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AdminApr 16, 20204 min read

Optimizing pharma organizational design for effective use of real-world evidence

Across the pharma product lifecycle, factors like the regulatory environment and business pressures on R&D and market access teams drive a strong imperative to further incorporate real-world evidence (RWE) into business processes. In parallel, to support biopharma’s increased use of RWE, we’ve also seen an emergence of new analytic methodologies to help mitigate analytic quality and validity concerns, particularly given the move to personalized medicine and research on sub-populations. 

Given this context, RWE has critical applications across drug development. For instance, in early development, RWE supports understanding the standard of care, unmet need, burden of disease, and disease natural history. RWE can be leveraged further to optimize clinical trial design, for instance by identifying optimal subgroups for Phase III trials. Within the realm of HEOR and market access, RWE can further inform budget impact and cost-effectiveness models for relevant populations. Finally, the postmarketing applications of RWE are numerous, and span safety (e.g., pharmacovigilance), commercial (e.g., head-to-head effectiveness and safety studies, monitoring safe and effective off-label use), and beyond.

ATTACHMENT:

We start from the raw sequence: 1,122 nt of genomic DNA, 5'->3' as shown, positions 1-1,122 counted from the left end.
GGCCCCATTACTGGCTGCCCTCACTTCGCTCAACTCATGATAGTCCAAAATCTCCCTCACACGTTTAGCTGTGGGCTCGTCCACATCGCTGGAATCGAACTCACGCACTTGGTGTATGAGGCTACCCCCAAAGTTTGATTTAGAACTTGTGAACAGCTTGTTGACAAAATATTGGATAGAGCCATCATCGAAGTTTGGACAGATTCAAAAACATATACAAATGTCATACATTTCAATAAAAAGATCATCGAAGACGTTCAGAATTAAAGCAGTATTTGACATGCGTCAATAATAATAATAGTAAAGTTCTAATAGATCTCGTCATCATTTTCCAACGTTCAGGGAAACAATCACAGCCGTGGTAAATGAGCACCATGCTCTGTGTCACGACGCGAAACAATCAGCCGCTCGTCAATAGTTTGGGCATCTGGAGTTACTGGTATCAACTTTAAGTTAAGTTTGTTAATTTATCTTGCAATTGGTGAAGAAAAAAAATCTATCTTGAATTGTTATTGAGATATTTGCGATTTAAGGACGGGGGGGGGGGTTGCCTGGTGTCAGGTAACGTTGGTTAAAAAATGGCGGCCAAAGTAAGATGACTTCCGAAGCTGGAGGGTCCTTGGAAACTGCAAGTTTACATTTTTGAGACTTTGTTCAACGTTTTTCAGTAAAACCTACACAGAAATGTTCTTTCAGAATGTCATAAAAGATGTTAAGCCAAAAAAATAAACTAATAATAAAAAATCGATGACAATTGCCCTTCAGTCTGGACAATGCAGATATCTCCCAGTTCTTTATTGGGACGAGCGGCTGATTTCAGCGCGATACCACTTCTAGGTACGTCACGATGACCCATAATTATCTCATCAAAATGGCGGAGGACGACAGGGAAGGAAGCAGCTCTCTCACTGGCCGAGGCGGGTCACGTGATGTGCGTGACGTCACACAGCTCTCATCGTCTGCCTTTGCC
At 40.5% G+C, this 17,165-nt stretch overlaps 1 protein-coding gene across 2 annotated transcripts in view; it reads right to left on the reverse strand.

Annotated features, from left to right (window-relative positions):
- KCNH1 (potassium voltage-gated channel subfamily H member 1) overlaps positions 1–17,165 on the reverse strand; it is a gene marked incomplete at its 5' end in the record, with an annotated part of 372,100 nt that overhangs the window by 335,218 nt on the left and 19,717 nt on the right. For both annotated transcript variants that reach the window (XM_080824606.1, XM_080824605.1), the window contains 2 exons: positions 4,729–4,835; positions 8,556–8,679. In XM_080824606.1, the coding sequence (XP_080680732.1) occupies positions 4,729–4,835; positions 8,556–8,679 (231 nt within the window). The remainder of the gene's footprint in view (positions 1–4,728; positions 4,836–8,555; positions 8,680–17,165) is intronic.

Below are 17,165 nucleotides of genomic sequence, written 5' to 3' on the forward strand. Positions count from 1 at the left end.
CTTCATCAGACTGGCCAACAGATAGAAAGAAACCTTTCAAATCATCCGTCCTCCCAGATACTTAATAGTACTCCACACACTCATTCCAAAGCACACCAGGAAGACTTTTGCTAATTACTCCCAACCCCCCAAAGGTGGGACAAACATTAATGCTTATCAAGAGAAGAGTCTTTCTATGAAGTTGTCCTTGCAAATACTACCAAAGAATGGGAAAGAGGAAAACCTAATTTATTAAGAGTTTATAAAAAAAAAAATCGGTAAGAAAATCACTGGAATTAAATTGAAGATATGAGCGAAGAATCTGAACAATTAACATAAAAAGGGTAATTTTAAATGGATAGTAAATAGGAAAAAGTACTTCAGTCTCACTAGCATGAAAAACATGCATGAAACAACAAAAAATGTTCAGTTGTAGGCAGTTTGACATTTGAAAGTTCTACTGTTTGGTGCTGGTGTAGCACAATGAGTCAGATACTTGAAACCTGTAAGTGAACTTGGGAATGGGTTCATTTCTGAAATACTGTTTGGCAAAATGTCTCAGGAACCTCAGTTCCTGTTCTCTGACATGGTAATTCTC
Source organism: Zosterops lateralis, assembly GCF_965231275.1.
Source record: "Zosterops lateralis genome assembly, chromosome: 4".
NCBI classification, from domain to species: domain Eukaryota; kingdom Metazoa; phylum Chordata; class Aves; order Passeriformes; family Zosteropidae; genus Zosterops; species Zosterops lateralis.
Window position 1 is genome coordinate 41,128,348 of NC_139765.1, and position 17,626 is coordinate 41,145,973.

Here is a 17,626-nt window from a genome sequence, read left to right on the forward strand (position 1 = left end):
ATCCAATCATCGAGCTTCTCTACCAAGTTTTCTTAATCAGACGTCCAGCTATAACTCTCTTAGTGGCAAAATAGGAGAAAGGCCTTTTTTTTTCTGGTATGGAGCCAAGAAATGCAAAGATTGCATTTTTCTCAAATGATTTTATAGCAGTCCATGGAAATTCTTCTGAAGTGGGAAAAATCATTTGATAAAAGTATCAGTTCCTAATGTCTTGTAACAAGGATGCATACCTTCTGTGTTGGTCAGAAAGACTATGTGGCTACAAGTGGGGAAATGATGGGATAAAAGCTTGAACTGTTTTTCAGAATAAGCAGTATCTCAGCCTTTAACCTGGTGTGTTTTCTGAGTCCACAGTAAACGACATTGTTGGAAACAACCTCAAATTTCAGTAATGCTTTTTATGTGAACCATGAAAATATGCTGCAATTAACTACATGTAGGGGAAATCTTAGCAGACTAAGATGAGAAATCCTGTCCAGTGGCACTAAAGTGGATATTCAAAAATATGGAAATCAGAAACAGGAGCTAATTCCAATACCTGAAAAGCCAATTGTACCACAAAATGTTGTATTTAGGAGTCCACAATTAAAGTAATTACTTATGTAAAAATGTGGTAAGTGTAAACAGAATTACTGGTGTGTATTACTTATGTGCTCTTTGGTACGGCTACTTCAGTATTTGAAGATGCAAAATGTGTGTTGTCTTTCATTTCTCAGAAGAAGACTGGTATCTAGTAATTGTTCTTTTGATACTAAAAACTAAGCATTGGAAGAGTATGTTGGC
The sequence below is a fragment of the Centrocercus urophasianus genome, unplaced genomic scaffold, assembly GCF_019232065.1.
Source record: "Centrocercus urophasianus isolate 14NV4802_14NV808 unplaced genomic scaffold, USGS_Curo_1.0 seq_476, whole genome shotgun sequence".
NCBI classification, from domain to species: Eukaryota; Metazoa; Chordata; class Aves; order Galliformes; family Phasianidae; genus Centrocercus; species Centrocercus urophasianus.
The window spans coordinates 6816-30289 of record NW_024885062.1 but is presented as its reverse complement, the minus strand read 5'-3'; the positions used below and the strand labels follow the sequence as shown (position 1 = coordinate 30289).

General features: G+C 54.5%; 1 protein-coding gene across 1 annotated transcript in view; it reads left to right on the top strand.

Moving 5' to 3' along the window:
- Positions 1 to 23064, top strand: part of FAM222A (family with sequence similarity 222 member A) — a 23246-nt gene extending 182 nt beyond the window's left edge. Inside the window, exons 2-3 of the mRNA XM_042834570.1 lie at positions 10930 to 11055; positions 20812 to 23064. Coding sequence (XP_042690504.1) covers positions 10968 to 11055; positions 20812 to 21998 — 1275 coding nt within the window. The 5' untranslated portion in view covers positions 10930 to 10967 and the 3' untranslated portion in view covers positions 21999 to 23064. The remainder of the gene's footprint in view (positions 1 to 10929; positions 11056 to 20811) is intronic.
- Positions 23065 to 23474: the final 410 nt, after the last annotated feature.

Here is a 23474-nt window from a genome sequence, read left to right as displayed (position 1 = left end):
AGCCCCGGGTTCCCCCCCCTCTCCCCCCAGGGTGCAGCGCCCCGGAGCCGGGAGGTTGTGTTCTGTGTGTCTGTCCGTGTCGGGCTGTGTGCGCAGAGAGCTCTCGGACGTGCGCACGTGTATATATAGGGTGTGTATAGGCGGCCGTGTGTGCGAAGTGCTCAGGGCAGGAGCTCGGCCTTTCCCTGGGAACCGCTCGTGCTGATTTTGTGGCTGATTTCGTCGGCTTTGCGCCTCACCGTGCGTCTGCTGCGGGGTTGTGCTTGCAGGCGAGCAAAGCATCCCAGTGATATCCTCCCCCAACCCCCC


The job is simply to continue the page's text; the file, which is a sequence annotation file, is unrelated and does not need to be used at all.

As large and mid-sized pharma manufacturers invest in RWE-related assets and capabilities, they organize their resources in varied ways. One analysis as of March 2020 found that six of the top 10 pharma companies had some form of “Center of Excellence” (CoE) focused on RWE.* These CoEs vary in remit and degree of utilization. Other companies choose a federated model, allowing different functional groups to choose the best RWE assets (i.e., datasets, software tools) and capabilities to suit their needs. Read on for an explanation of these two illustrative models, including the advantages and challenges, and success enablers for both. 

Centralized RWE organizational structure

  • Description: Across large and mid-sized pharma, CoEs’ scope can include: centralized procurement of data assets and analytical software, centralized people resources (e.g., epidemiologists, health economists, data scientists) to run analytics in support of varied functional groups, including Safety & Regulatory, Clinical Development, Medical Affairs, Commercial, and Market Access. CoEs can report into and hold budget from different parts of the organizations, for example the Chief Digital Officer or the Head of R&D.
  • Advantages: This structure sets an opportunity to set evidence generation priorities centrally. These priorities can be continuous across the product lifecycle and portfolio and supported by centralized budget and investment. Such prioritization requires more explicit organizational buy-in and executive leadership for RWE-related topics, and can lead to increased coordination and alignment from stakeholders in their evaluation and procurement of tools and resources.